JAY REEVES, Associated Press
NEW ORLEANS (AP) — Amid the chaos after Hurricane Katrina swamped New Orleans, Vera Smith’s body decayed for four days on a sidewalk until her horrified neighbors covered her with dirt, a makeshift plastic shroud and a bleak epitaph: “Here lies Vera. God help us.”
Broadcast to the world, the stark image came to stand for what seemed like the complete breakdown of a great American city.
Although her cremated remains were later buried on a family plot in Texas and the place where she died of unknown causes has sprung back since Katrina, Vera Smith remains part of her neighborhood.
A colorful memorial by local artist Simon Hardeveld stands beside an upscale restaurant built near the site of her death, and her all-too-public demise was recounted in a book written by a man who helped erect her temporary sidewalk tomb.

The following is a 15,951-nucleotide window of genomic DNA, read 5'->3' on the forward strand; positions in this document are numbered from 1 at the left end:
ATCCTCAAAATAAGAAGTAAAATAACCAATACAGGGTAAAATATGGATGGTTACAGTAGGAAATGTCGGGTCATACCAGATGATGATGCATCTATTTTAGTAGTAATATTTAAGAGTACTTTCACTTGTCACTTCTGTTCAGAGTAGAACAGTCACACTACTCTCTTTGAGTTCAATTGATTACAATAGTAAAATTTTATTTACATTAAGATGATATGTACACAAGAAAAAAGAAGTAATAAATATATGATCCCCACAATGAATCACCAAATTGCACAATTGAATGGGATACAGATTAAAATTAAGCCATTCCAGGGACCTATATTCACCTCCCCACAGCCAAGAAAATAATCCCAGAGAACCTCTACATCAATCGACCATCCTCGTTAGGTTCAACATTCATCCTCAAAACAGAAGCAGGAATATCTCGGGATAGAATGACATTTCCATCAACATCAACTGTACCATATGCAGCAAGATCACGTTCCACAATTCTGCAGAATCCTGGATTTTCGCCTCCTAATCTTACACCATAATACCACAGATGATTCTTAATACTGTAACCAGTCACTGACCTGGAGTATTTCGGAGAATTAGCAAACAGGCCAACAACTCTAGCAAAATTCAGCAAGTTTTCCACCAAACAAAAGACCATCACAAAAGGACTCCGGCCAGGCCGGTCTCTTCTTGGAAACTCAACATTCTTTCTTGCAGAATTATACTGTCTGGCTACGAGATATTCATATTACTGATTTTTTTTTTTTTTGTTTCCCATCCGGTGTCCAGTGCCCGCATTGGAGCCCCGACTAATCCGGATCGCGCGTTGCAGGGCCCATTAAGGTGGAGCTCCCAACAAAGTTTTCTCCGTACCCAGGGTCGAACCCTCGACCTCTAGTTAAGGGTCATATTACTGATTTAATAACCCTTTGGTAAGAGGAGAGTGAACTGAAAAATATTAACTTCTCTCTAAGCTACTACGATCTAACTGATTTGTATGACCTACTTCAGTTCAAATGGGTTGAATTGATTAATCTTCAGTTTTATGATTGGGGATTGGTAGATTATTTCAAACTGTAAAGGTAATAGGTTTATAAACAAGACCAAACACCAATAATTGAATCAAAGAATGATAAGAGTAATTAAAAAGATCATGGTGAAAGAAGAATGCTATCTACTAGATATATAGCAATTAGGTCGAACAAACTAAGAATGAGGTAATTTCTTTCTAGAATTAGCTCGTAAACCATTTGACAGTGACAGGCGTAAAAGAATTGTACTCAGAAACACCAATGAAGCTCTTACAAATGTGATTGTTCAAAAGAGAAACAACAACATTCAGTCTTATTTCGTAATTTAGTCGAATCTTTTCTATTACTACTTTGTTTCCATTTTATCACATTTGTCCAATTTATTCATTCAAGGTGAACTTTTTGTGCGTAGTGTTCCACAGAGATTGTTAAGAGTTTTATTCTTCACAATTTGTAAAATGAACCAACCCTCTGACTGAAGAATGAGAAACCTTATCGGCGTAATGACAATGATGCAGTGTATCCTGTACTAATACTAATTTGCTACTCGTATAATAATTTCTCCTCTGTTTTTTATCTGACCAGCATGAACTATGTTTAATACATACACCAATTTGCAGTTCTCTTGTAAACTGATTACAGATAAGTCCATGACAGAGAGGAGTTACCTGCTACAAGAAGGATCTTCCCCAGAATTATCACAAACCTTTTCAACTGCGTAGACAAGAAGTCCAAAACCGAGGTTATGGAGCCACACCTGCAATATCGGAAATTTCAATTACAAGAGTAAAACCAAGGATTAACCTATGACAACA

Ten years later, friends — as well as neighbors who never even met Elvia Briones Smith, her full name — sense that she could have been any of them, a tragic victim of a natural disaster compounded by human mistakes.
“Vera is still being remembered every day. Even those of us who didn’t know her think of her as a symbol of the quiet suffering people endured,” said Yvette Rutledge, whose shop, Mystic Blue Signs, is around the corner from where Smith died.
Artist Maggie McEleney, who assisted with Smith’s roadside burial, had a flashback recently after the death of a kitten.
Burying the little creature overwhelmed her senses.
“It was because of that thing that happened back then,” said McEleney, referring to Smith’s demise and gruesome public display obliquely, in the most distant of terms.
Wealth and poverty live side by side in New Orleans, and Smith lived somewhere in between. Her old neighborhood has undergone a rebirth since the storm, with trendy new businesses, residential renovations and new housing, but back then it was rundown and plagued by crime.